I see the forum as a necessary evil as folks can never really express in words what they can do on a face to face, probably also being killed by Whatsapp local groups which is a good thing as to me at the end of the day it’s the face to face and a pint on a local level which trumps all.

Do you favour liquid or dry yeasts? Any favourite strains or ones you use most often?

I’m a liquid snob, maybe I just like the starter process, as it’s the precursor for knowing that I will be brewing 24-48 Hours later, no question the dry yeasts are coming up the ranks, I like Bry 97® and had some ok results with Mangrove Jacks® variants but I think they have a way to go yet and the Purepitch® from White Labs means you can get it 1 week after commercial production.

I love White Labs Irish Ale as it’s amazing to go and quick to finish and I’ve used it on a few beers for whiskey barrels and its turned out great, but any of the White Labs 800 series have been good apart from Mexican, which funnily enough made me a beer just like Corona!

How important is knowing how to judge beer when it comes to winning medals?

Where do I start, I’m not a qualified BJCP judge and I really respect those that are, even though I’ve been on three off flavour courses with the BJCP style sheet in front of you it’s not hard, they are as descriptive as they can be for something that is qualitative rather than quantitative.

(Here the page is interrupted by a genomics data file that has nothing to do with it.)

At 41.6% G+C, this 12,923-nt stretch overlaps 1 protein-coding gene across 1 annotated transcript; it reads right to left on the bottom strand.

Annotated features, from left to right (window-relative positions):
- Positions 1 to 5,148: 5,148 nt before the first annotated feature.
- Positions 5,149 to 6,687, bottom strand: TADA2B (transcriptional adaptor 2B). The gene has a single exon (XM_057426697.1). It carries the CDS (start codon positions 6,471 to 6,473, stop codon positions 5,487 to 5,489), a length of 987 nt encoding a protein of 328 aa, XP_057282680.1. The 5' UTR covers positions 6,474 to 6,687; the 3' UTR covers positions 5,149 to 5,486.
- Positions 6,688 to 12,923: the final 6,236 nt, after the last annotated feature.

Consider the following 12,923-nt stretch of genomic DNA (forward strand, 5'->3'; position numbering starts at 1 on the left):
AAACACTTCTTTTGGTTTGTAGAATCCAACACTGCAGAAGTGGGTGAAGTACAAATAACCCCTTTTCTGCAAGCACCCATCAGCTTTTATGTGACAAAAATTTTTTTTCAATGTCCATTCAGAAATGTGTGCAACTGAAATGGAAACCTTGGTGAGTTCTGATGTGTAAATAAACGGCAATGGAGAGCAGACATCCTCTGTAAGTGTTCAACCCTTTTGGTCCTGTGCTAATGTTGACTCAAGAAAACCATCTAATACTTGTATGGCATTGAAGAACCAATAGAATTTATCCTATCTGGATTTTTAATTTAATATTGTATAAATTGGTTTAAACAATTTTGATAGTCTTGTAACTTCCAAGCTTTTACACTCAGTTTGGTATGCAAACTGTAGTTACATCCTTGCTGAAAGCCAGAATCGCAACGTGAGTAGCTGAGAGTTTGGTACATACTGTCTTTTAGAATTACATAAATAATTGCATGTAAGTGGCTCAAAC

I’m not a fan of the go off score and then we compare scores, I think the whole process should be a shared discussion. I remember my first experience with Tom, a senior BJCP judge from the US, and I was shitting it as we were doing the equivalent to 27-34 (the dog) cats. We walked through the process and he showed me what subtle nuances there were on each one, after the third beer we were within a point of each other and to be honest that’s been my experience ever since.

Sometimes I think folks never taste their entered beer, they have lovely descriptive of what they think is in there but judges can’t find it and then they get marked down.

Any bad batches or other brewing disasters to speak of?

I’m not afraid to chuck beer, if I won’t drink it why should I ask others to?

For the low ABV Capital Brewers comp one year I used fruit concentrate where I spent a fortune on puree and added it late in fermentation. It just tasted bloody awful. It was chucked. I subsequently did a porter with whole Wexford raspberries and it was amazing.

Any advice or tips you’d like to give other homebrewers?

Homebrewing is only as complicated as we make it, O2, water additions, pineapple chunks etc.